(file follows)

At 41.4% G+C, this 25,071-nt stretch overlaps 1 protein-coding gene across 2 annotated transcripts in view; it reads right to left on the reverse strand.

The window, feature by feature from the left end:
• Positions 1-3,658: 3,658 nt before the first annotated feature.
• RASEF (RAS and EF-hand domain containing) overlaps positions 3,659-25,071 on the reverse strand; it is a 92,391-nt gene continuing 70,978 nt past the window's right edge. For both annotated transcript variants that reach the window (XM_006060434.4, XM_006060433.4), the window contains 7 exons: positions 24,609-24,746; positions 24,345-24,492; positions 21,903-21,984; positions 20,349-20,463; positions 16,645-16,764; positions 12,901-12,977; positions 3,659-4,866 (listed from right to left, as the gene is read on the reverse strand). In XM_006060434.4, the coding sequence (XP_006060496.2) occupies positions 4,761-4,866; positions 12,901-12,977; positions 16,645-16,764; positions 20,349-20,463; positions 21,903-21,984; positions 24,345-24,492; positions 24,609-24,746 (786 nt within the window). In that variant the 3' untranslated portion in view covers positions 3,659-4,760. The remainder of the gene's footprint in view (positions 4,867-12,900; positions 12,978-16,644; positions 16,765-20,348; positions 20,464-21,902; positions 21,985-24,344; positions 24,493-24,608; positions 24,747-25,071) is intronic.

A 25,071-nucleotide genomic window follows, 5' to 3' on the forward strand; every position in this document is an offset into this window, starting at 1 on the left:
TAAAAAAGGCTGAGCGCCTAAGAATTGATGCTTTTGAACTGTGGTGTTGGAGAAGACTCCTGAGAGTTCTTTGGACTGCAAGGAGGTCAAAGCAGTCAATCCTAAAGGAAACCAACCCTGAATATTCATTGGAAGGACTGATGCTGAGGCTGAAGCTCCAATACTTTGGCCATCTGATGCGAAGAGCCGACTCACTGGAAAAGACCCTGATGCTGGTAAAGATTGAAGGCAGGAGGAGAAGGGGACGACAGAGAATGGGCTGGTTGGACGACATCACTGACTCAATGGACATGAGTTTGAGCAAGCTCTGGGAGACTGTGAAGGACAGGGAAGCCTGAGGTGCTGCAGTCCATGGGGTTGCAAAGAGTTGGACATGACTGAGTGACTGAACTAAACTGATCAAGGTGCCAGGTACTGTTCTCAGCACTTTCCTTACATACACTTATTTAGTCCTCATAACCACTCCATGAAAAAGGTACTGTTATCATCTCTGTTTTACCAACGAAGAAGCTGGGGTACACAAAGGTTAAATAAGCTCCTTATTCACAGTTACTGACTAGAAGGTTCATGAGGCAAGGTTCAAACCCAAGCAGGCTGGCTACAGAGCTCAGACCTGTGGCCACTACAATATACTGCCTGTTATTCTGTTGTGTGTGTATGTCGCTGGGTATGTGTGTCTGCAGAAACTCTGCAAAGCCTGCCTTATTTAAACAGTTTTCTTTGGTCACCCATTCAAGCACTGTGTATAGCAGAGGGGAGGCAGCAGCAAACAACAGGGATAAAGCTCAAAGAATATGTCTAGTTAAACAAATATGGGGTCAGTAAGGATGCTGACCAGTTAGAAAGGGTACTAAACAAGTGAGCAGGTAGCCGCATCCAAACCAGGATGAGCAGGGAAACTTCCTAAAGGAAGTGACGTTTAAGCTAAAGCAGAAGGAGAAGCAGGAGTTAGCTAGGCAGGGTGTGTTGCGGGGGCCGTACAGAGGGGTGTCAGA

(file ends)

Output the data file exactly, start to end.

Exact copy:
At 41.4% G+C, this 25,071-nt stretch overlaps 1 protein-coding gene across 2 annotated transcripts in view; it reads right to left on the reverse strand.

The window, feature by feature from the left end:
• Positions 1-3,658: 3,658 nt before the first annotated feature.
• RASEF (RAS and EF-hand domain containing) overlaps positions 3,659-25,071 on the reverse strand; it is a 92,391-nt gene continuing 70,978 nt past the window's right edge. For both annotated transcript variants that reach the window (XM_006060434.4, XM_006060433.4), the window contains 7 exons: positions 24,609-24,746; positions 24,345-24,492; positions 21,903-21,984; positions 20,349-20,463; positions 16,645-16,764; positions 12,901-12,977; positions 3,659-4,866 (listed from right to left, as the gene is read on the reverse strand). In XM_006060434.4, the coding sequence (XP_006060496.2) occupies positions 4,761-4,866; positions 12,901-12,977; positions 16,645-16,764; positions 20,349-20,463; positions 21,903-21,984; positions 24,345-24,492; positions 24,609-24,746 (786 nt within the window). In that variant the 3' untranslated portion in view covers positions 3,659-4,760. The remainder of the gene's footprint in view (positions 4,867-12,900; positions 12,978-16,644; positions 16,765-20,348; positions 20,464-21,902; positions 21,985-24,344; positions 24,493-24,608; positions 24,747-25,071) is intronic.

A 25,071-nucleotide genomic window follows, 5' to 3' on the forward strand; every position in this document is an offset into this window, starting at 1 on the left:
TAAAAAAGGCTGAGCGCCTAAGAATTGATGCTTTTGAACTGTGGTGTTGGAGAAGACTCCTGAGAGTTCTTTGGACTGCAAGGAGGTCAAAGCAGTCAATCCTAAAGGAAACCAACCCTGAATATTCATTGGAAGGACTGATGCTGAGGCTGAAGCTCCAATACTTTGGCCATCTGATGCGAAGAGCCGACTCACTGGAAAAGACCCTGATGCTGGTAAAGATTGAAGGCAGGAGGAGAAGGGGACGACAGAGAATGGGCTGGTTGGACGACATCACTGACTCAATGGACATGAGTTTGAGCAAGCTCTGGGAGACTGTGAAGGACAGGGAAGCCTGAGGTGCTGCAGTCCATGGGGTTGCAAAGAGTTGGACATGACTGAGTGACTGAACTAAACTGATCAAGGTGCCAGGTACTGTTCTCAGCACTTTCCTTACATACACTTATTTAGTCCTCATAACCACTCCATGAAAAAGGTACTGTTATCATCTCTGTTTTACCAACGAAGAAGCTGGGGTACACAAAGGTTAAATAAGCTCCTTATTCACAGTTACTGACTAGAAGGTTCATGAGGCAAGGTTCAAACCCAAGCAGGCTGGCTACAGAGCTCAGACCTGTGGCCACTACAATATACTGCCTGTTATTCTGTTGTGTGTGTATGTCGCTGGGTATGTGTGTCTGCAGAAACTCTGCAAAGCCTGCCTTATTTAAACAGTTTTCTTTGGTCACCCATTCAAGCACTGTGTATAGCAGAGGGGAGGCAGCAGCAAACAACAGGGATAAAGCTCAAAGAATATGTCTAGTTAAACAAATATGGGGTCAGTAAGGATGCTGACCAGTTAGAAAGGGTACTAAACAAGTGAGCAGGTAGCCGCATCCAAACCAGGATGAGCAGGGAAACTTCCTAAAGGAAGTGACGTTTAAGCTAAAGCAGAAGGAGAAGCAGGAGTTAGCTAGGCAGGGTGTGTTGCGGGGGCCGTACAGAGGGGTGTCAGA